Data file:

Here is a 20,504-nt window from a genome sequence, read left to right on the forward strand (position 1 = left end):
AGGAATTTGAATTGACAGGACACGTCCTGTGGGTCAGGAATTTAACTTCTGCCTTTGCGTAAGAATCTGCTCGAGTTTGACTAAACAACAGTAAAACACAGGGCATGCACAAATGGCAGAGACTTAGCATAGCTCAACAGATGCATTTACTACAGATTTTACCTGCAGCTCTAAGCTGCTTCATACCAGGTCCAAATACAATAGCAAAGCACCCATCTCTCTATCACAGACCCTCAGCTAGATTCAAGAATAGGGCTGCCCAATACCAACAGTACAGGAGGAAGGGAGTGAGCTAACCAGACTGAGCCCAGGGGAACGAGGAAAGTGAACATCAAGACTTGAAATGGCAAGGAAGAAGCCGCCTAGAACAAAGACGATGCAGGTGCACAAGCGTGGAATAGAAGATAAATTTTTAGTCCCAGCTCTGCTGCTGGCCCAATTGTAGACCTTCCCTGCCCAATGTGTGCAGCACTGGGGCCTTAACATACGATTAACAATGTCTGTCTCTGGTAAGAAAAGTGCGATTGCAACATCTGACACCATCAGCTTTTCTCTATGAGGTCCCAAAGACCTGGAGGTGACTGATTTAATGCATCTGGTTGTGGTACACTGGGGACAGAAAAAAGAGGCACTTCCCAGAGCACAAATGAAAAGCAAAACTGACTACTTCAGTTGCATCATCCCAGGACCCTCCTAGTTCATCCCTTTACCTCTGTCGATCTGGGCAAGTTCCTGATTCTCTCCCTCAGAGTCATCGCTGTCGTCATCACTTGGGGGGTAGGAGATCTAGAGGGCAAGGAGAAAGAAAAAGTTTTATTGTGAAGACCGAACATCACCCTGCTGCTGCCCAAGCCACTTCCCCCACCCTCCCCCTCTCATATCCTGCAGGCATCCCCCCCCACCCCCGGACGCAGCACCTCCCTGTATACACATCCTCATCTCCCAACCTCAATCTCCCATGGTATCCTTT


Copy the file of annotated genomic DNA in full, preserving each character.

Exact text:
Here is a 20,504-nt window from a genome sequence, read left to right on the forward strand (position 1 = left end):
AGGAATTTGAATTGACAGGACACGTCCTGTGGGTCAGGAATTTAACTTCTGCCTTTGCGTAAGAATCTGCTCGAGTTTGACTAAACAACAGTAAAACACAGGGCATGCACAAATGGCAGAGACTTAGCATAGCTCAACAGATGCATTTACTACAGATTTTACCTGCAGCTCTAAGCTGCTTCATACCAGGTCCAAATACAATAGCAAAGCACCCATCTCTCTATCACAGACCCTCAGCTAGATTCAAGAATAGGGCTGCCCAATACCAACAGTACAGGAGGAAGGGAGTGAGCTAACCAGACTGAGCCCAGGGGAACGAGGAAAGTGAACATCAAGACTTGAAATGGCAAGGAAGAAGCCGCCTAGAACAAAGACGATGCAGGTGCACAAGCGTGGAATAGAAGATAAATTTTTAGTCCCAGCTCTGCTGCTGGCCCAATTGTAGACCTTCCCTGCCCAATGTGTGCAGCACTGGGGCCTTAACATACGATTAACAATGTCTGTCTCTGGTAAGAAAAGTGCGATTGCAACATCTGACACCATCAGCTTTTCTCTATGAGGTCCCAAAGACCTGGAGGTGACTGATTTAATGCATCTGGTTGTGGTACACTGGGGACAGAAAAAAGAGGCACTTCCCAGAGCACAAATGAAAAGCAAAACTGACTACTTCAGTTGCATCATCCCAGGACCCTCCTAGTTCATCCCTTTACCTCTGTCGATCTGGGCAAGTTCCTGATTCTCTCCCTCAGAGTCATCGCTGTCGTCATCACTTGGGGGGTAGGAGATCTAGAGGGCAAGGAGAAAGAAAAAGTTTTATTGTGAAGACCGAACATCACCCTGCTGCTGCCCAAGCCACTTCCCCCACCCTCCCCCTCTCATATCCTGCAGGCATCCCCCCCCACCCCCGGACGCAGCACCTCCCTGTATACACATCCTCATCTCCCAACCTCAATCTCCCATGGTATCCTTT